Wikis: Tools for Information Work and Collaboration

Jayati Chaudhuri (University of Northern Colorado)

Online Information Review

ISSN: 1468-4527

Article publication date: 14 August 2007

148

Keywords

Citation

Chaudhuri, J. (2007), "Wikis: Tools for Information Work and Collaboration", Online Information Review, Vol. 31 No. 4, pp. 548-549. https://doi.org/10.1108/14684520710827573

Publisher

:

Emerald Group Publishing Limited

Copyright © 2007, Emerald Group Publishing Limited


Jane Klobas, the main contributor of this book, is a researcher at Bocconi University in Milan and a fellow at the University of Western Australia. Other contributors are Krystin Osk Hlynsdottir, Sebastien Paquet, Pru Mitchell, Marco Marlia and Angela Beesley – all with wide experience in working with online communities and wikis.

There are nine chapters, a detailed index, a list of figures and tables, and list of references at the end of each chapter. The first chapter introduces the novel concept of transforming the web to a “conversational” platform. This and the second chapter describe wikis not only as an information source, also as “social software” to enhance collaboration on the web. The definition, evaluation, and advantages of wikis are analysed in these chapters. Chapter 2 also provides numerous examples of varieties of wikis that can be used as an excellent resource for information professionals. Different searching strategies for finding wikis on the web are discussed, including searching the directories, search engines and tours developed specifically for wikis. This offers excellent guidance for all wiki users.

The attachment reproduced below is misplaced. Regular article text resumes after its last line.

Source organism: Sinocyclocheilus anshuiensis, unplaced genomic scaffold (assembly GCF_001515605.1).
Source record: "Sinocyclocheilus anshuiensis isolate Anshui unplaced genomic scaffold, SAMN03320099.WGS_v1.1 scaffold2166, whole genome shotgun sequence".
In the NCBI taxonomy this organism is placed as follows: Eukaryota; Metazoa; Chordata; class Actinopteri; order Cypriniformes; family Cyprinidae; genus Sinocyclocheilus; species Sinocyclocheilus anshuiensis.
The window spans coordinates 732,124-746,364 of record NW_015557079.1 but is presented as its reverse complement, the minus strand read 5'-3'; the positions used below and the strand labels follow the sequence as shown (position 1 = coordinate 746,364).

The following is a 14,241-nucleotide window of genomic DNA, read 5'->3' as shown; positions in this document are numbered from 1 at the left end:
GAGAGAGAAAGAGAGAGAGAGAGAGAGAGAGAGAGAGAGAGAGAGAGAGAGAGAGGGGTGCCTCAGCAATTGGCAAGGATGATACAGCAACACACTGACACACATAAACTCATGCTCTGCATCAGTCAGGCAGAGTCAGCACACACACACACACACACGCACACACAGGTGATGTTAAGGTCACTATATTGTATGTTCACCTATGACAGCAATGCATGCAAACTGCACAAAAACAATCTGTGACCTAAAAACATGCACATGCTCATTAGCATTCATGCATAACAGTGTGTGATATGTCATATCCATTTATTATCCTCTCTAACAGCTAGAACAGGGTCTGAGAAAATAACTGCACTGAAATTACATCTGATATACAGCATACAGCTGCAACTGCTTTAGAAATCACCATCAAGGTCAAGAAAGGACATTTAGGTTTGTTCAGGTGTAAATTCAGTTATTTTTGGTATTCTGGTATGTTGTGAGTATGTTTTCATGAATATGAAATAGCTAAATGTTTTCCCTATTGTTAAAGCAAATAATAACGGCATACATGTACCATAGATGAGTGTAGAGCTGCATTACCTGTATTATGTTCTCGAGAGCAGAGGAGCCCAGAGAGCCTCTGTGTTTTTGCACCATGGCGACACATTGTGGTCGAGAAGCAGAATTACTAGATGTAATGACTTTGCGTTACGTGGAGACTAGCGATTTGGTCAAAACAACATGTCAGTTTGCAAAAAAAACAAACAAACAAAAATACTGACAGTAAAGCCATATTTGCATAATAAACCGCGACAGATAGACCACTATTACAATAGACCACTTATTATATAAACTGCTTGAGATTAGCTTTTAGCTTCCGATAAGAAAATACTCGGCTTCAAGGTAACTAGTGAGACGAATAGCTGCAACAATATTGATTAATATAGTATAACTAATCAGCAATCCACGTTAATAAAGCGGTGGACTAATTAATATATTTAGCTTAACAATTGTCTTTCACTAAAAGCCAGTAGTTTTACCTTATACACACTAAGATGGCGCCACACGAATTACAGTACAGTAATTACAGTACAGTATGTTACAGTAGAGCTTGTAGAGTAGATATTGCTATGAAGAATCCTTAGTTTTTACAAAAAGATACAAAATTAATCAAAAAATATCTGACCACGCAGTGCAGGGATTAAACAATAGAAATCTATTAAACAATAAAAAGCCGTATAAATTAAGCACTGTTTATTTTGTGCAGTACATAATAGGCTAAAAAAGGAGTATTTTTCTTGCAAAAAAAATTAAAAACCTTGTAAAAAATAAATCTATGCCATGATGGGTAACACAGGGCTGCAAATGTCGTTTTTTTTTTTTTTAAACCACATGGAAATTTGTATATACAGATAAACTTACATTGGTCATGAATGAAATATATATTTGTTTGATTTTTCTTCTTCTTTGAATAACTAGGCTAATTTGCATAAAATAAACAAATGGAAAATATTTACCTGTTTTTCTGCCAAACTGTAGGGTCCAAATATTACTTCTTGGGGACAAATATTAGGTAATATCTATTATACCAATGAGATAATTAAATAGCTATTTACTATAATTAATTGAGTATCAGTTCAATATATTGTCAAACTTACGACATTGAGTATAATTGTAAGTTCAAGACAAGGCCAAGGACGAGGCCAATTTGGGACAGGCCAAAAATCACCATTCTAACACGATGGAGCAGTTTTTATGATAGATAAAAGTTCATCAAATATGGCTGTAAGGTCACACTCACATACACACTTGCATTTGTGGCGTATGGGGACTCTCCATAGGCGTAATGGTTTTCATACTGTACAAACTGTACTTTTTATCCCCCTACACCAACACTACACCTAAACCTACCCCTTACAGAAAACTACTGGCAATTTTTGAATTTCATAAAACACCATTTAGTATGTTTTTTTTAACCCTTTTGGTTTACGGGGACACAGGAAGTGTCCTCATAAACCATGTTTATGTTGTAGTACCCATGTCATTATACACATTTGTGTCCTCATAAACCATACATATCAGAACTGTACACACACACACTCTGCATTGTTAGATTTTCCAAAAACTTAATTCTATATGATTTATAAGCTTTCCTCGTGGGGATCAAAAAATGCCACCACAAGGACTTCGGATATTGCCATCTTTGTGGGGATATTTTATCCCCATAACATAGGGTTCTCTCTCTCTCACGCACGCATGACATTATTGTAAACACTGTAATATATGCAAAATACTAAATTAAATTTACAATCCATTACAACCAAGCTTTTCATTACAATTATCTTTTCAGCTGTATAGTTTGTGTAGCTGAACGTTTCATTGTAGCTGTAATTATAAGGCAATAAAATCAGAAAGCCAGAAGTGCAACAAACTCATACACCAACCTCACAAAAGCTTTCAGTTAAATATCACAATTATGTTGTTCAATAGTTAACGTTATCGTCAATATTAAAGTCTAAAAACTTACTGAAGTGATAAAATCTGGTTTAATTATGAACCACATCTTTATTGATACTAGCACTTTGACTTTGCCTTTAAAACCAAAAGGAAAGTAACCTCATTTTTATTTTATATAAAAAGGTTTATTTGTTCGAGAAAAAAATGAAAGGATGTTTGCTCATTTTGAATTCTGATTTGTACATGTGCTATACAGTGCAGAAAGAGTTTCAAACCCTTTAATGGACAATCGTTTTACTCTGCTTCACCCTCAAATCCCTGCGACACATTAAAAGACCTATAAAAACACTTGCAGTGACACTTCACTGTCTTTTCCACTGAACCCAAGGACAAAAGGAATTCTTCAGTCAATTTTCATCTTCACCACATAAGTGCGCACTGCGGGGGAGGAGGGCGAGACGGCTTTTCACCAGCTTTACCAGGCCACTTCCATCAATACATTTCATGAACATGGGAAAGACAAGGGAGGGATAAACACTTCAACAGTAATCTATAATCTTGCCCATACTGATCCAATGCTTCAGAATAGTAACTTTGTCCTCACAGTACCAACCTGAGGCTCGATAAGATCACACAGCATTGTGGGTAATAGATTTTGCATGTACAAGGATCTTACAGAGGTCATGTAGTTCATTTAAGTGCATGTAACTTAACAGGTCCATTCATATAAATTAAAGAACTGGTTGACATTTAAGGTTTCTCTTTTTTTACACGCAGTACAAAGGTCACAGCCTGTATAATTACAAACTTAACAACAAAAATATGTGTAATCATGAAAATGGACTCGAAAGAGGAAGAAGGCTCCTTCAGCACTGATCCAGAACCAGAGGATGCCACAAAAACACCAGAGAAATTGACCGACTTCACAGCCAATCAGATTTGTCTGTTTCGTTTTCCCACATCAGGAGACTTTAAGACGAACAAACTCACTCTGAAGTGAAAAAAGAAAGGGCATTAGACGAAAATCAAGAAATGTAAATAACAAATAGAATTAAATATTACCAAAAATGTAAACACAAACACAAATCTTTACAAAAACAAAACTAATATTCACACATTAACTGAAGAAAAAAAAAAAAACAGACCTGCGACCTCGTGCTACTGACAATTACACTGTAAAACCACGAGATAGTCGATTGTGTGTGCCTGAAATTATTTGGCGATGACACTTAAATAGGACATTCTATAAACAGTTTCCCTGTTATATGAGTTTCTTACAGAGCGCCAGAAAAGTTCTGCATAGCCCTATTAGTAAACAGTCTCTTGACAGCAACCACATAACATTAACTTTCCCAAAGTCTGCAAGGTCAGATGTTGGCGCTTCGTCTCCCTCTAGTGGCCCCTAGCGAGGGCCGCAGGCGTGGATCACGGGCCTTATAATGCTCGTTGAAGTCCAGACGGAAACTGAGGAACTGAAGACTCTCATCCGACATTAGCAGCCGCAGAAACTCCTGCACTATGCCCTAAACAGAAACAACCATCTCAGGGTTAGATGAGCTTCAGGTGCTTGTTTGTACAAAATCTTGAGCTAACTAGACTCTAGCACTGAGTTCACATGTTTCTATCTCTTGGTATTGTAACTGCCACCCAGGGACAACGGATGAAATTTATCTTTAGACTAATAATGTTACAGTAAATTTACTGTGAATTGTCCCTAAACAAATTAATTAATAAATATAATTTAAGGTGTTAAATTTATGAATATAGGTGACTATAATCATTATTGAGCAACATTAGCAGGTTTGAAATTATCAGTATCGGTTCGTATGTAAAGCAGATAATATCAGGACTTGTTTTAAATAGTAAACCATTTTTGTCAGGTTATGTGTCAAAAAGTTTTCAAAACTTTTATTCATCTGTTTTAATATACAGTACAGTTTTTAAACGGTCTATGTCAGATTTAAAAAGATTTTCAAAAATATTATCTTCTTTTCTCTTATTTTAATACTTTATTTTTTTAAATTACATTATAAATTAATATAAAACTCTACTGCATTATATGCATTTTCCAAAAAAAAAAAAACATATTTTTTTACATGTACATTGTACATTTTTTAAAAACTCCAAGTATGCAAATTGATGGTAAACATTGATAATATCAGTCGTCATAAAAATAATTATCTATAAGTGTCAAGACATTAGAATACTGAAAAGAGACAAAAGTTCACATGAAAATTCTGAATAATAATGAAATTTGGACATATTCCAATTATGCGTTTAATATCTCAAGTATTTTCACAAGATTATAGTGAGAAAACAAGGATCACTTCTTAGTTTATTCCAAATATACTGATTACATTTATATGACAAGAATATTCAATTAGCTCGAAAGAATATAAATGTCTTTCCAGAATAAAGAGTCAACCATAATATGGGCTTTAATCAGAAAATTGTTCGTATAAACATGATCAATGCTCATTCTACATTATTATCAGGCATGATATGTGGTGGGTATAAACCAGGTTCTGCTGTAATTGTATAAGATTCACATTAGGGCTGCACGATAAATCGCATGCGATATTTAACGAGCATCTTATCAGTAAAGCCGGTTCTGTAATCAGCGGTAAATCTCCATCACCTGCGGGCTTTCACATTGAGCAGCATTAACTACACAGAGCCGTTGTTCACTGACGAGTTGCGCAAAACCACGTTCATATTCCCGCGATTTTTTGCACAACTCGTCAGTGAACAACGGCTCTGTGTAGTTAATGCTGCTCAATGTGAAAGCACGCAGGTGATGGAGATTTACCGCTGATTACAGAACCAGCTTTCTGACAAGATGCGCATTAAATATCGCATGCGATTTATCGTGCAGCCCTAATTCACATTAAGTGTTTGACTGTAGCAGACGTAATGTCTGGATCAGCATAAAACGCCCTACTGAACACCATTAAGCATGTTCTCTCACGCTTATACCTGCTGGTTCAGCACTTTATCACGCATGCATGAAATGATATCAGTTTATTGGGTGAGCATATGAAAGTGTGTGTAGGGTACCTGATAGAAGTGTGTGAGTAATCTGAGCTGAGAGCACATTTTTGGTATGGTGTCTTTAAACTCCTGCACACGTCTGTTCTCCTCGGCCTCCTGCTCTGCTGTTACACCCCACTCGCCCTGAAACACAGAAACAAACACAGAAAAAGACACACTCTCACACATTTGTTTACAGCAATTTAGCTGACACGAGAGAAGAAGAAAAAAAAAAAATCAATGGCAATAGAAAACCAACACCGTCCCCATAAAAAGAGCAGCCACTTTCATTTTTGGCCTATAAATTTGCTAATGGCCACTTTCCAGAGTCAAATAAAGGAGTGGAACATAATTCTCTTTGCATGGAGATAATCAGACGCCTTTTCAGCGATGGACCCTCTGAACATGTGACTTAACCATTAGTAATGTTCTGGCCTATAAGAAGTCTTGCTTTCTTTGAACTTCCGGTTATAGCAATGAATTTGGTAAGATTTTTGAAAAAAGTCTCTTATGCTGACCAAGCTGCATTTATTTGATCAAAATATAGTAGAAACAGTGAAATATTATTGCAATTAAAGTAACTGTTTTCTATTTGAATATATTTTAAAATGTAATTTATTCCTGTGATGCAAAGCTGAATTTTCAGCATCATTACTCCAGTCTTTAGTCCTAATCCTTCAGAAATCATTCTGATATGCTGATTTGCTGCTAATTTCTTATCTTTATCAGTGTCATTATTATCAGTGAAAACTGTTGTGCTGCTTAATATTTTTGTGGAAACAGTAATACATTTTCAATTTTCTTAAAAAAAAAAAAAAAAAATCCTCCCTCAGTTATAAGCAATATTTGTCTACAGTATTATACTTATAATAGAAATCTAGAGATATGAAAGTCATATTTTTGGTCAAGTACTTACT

There are three chapters in this book where contributors have analysed how wikis can be adopted within different disciplines. Jane Klobas and Kristin Hiynsdottir report the wide adaptations of wikis among library and information science professionals, practitioners, teachers and researchers. However, it is surprising to learn that very few wikis have actually been created by libraries or educational institutions. Sebastien Paquet explains how wikis can be used in three different ways in business:

  1. 1.

    As a collaborative model.

  2. 2.

    As a knowledge base.

  3. 3.

    As a dissemination model.

Pru Mitchell offers a number of examples to explain the role of wikis among educators.

Chapter 7 provides practical information on how wikis work and six different ways one can create a wiki. These six recommended ways are described in a manner that is understandable by all readers. The final chapter has detailed guidelines on how to create, evaluate and manage wikis. Here various options are explored: free wiki options, commercial wiki options and wiki hosting. The final chapter of the book includes even more sources that have information about wikis.

The prime audience for this easy‐to‐read book is information professionals who are passionate about the collaborative characteristics of wikis. The major strength of the book is that the different technical options for creating and implementing wikis have been discussed in a non‐technical way to appeal to a broader range of readers.

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